This article in the July 2012 issue of Red Pepper is quite relevant to our discussions about degrowth. Michel Bauwens’ article examines how collaborative, commons-based activities (including manufacturing, information and even money) are emerging to challenge capitalism. Hilary Wainwright poses some questions about how to achieve a commons-based alternative to capitalist production.
New words expressing new concepts usually indicate stirrings at other levels of reality. So when we read of widespread ‘peer-to-peer’ activity (sharing without central authorities) and the spread of ‘open source’ (the mutuality of creativity), or come across seemingly paradoxical concepts such as ‘produsers’ (users producing value as they use), or entirely new concepts such as ‘phyles’ (transnational networks of small companies in which the values of the commons are predominant), we should find out about the innovations that old language does not capture.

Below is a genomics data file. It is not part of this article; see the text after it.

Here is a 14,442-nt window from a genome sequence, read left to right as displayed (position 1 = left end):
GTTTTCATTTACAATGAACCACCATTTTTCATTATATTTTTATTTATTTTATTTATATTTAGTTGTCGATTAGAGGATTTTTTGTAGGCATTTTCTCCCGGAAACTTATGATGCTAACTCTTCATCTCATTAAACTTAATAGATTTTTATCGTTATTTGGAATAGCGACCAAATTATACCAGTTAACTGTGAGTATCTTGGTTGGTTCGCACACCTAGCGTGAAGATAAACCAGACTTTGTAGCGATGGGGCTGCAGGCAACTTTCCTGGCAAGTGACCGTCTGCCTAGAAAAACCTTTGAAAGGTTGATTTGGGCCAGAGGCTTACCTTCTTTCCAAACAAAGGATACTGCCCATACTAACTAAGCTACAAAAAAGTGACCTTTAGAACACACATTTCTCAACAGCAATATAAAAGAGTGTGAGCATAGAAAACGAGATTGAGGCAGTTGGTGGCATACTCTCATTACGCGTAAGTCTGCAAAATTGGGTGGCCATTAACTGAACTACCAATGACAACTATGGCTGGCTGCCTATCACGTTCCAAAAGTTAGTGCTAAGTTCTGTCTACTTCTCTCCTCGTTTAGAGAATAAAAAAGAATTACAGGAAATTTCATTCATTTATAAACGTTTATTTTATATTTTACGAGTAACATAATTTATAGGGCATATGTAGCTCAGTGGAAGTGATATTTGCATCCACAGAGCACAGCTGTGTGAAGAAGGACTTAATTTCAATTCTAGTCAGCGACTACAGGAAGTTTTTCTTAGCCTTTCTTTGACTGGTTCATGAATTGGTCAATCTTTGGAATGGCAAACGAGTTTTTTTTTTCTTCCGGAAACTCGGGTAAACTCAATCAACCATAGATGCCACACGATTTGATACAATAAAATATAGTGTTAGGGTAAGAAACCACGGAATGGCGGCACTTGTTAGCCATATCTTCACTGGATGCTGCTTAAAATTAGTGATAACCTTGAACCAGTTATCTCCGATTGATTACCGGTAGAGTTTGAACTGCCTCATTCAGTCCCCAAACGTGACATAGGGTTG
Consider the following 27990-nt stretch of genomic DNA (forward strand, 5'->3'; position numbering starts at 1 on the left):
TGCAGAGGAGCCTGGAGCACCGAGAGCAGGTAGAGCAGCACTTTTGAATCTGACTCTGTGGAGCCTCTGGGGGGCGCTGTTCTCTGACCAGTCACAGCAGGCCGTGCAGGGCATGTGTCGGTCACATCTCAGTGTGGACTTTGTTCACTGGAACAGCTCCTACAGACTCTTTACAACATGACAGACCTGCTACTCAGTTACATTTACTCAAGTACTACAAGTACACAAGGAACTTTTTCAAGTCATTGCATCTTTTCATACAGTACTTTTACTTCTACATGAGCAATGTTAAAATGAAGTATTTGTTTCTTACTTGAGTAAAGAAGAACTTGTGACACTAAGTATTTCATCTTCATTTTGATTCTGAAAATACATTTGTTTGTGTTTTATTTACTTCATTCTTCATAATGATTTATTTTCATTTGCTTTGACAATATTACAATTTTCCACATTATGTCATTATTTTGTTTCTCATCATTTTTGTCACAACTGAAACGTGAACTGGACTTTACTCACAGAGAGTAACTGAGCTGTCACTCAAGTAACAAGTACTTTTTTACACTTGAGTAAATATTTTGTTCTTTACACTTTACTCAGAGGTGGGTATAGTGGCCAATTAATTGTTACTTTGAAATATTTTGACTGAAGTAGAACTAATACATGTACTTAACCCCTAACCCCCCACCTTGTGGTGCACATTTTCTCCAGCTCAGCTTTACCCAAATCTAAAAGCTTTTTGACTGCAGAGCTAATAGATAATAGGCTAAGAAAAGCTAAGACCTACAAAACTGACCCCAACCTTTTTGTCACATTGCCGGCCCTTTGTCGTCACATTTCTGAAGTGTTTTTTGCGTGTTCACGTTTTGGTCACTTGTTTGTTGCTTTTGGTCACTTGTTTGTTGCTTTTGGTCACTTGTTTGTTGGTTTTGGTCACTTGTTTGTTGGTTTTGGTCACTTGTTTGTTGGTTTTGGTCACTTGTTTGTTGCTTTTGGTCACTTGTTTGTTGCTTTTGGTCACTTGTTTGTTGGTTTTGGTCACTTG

While I personally found Bauwens’ academic style sometimes hard to follow, he presents a very important discussion of how peer and/or commons centred activities (open hardware, information, currencies) are flowing or might flow from open source software and other intellectual sharing movements.
I think this is a very important area of research and discussion for the degrowth movement, as it has direct relevance to our vision of a new economic, social and political paradigm.